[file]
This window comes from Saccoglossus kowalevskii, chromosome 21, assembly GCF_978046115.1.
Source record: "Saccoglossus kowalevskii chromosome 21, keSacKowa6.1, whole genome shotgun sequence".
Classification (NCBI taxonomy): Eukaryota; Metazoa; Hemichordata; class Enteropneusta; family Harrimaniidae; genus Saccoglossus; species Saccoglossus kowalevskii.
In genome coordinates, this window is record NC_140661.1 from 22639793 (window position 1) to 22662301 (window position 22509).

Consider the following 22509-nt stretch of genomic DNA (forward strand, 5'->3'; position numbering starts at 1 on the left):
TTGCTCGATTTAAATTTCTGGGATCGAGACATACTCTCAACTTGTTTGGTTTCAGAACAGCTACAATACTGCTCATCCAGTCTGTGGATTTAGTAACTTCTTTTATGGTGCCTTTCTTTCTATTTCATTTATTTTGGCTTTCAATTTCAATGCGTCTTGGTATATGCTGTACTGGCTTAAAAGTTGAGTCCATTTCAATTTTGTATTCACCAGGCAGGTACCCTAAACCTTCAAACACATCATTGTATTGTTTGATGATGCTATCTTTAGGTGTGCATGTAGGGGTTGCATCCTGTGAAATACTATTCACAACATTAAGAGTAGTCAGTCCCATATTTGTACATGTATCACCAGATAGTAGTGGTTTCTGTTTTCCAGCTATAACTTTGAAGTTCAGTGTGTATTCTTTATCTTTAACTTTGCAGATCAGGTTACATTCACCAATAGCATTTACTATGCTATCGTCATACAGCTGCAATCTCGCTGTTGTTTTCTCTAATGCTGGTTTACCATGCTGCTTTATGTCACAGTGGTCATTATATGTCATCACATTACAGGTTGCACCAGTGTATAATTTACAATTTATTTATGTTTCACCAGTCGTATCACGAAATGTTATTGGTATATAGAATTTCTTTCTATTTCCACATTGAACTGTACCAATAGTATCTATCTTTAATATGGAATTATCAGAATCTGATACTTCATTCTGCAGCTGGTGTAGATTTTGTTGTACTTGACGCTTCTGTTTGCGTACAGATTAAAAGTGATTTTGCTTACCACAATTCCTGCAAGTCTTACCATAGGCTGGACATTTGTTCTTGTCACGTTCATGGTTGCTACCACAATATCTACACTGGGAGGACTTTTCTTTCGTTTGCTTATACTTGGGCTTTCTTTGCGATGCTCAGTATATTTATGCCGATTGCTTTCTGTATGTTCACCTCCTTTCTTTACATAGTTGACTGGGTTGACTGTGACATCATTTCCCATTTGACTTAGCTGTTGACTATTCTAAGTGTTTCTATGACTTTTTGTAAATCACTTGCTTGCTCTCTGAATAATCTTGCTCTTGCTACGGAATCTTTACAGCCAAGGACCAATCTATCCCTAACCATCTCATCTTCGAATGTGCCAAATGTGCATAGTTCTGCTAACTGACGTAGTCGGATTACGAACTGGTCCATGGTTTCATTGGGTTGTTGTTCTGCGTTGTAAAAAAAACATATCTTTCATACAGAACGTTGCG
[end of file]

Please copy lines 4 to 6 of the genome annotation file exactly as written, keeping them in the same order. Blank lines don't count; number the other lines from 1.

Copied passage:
In genome coordinates, this window is record NC_140661.1 from 22639793 (window position 1) to 22662301 (window position 22509).

Consider the following 22509-nt stretch of genomic DNA (forward strand, 5'->3'; position numbering starts at 1 on the left):
TTGCTCGATTTAAATTTCTGGGATCGAGACATACTCTCAACTTGTTTGGTTTCAGAACAGCTACAATACTGCTCATCCAGTCTGTGGATTTAGTAACTTCTTTTATGGTGCCTTTCTTTCTATTTCATTTATTTTGGCTTTCAATTTCAATGCGTCTTGGTATATGCTGTACTGGCTTAAAAGTTGAGTCCATTTCAATTTTGTATTCACCAGGCAGGTACCCTAAACCTTCAAACACATCATTGTATTGTTTGATGATGCTATCTTTAGGTGTGCATGTAGGGGTTGCATCCTGTGAAATACTATTCACAACATTAAGAGTAGTCAGTCCCATATTTGTACATGTATCACCAGATAGTAGTGGTTTCTGTTTTCCAGCTATAACTTTGAAGTTCAGTGTGTATTCTTTATCTTTAACTTTGCAGATCAGGTTACATTCACCAATAGCATTTACTATGCTATCGTCATACAGCTGCAATCTCGCTGTTGTTTTCTCTAATGCTGGTTTACCATGCTGCTTTATGTCACAGTGGTCATTATATGTCATCACATTACAGGTTGCACCAGTGTATAATTTACAATTTATTTATGTTTCACCAGTCGTATCACGAAATGTTATTGGTATATAGAATTTCTTTCTATTTCCACATTGAACTGTACCAATAGTATCTATCTTTAATATGGAATTATCAGAATCTGATACTTCATTCTGCAGCTGGTGTAGATTTTGTTGTACTTGACGCTTCTGTTTGCGTACAGATTAAAAGTGATTTTGCTTACCACAATTCCTGCAAGTCTTACCATAGGCTGGACATTTGTTCTTGTCACGTTCATGGTTGCTACCACAATATCTACACTGGGAGGACTTTTCTTTCGTTTGCTTATACTTGGGCTTTCTTTGCGATGCTCAGTATATTTATGCCGATTGCTTTCTGTATGTTCACCTCCTTTCTTTACATAGTTGACTGGGTTGACTGTGACATCATTTCCCATTTGACTTAGCTGTTGACTATTCTAAGTGTTTCTATGACTTTTTGTAAATCACTTGCTTGCTCTCTGAATAATCTTGCTCTTGCTACGGAATCTTTACAGCCAAGGACCAATCTATCCCTAACCATCTCATCTTCGAATGTGCCAAATGTGCATAGTTCTGCTAACTGACGTAGTCGGATTACGAACTGGTCCATGGTTTCATTGGGTTGTTGTTCTGCGTTGTAAAAAAAACATATCTTTCATACAGAACGTTGCG